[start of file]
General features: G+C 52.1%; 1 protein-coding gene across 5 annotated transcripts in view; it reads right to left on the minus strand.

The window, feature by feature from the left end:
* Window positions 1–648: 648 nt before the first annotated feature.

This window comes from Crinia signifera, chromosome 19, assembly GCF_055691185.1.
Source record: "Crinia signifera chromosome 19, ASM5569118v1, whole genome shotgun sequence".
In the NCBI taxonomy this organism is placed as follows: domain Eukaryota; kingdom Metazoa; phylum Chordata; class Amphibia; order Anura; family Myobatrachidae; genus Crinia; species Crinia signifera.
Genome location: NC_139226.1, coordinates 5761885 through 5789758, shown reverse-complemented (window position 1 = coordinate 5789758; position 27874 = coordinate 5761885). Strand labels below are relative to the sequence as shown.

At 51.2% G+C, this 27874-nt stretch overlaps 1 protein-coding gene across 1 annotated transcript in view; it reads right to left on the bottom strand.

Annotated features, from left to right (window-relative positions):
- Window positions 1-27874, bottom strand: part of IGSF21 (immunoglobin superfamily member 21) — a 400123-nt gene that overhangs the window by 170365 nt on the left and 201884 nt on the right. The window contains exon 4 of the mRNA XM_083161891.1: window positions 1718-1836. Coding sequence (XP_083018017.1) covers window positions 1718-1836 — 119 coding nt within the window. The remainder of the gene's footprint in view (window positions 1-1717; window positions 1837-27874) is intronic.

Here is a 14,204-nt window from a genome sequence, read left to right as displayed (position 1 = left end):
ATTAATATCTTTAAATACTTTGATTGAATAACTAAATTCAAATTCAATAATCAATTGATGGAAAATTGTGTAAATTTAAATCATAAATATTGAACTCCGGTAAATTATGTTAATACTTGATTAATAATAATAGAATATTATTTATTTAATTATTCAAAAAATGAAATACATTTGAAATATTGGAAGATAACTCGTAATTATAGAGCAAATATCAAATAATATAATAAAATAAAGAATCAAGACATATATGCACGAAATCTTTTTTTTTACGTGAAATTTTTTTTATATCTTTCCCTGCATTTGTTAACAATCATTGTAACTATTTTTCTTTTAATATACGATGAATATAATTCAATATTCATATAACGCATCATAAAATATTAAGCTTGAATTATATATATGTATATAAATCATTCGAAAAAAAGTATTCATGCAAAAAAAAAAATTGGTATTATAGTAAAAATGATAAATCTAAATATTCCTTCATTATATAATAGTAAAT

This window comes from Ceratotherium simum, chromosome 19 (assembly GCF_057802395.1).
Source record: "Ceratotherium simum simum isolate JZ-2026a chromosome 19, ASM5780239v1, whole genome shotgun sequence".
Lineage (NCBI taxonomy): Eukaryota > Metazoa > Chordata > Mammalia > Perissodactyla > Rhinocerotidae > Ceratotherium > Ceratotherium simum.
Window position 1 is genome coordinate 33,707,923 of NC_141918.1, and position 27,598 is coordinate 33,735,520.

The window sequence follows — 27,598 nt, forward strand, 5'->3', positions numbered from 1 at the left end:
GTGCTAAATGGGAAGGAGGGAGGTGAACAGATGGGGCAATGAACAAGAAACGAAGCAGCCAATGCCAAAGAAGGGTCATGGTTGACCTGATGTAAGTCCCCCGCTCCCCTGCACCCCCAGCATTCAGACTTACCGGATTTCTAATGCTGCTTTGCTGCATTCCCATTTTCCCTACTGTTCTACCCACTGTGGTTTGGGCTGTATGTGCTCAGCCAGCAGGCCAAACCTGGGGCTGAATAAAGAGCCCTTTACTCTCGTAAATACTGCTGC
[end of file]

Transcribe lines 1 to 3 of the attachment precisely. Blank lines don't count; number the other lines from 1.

General features: G+C 52.1%; 1 protein-coding gene across 5 annotated transcripts in view; it reads right to left on the minus strand.

The window, feature by feature from the left end:
* Window positions 1–648: 648 nt before the first annotated feature.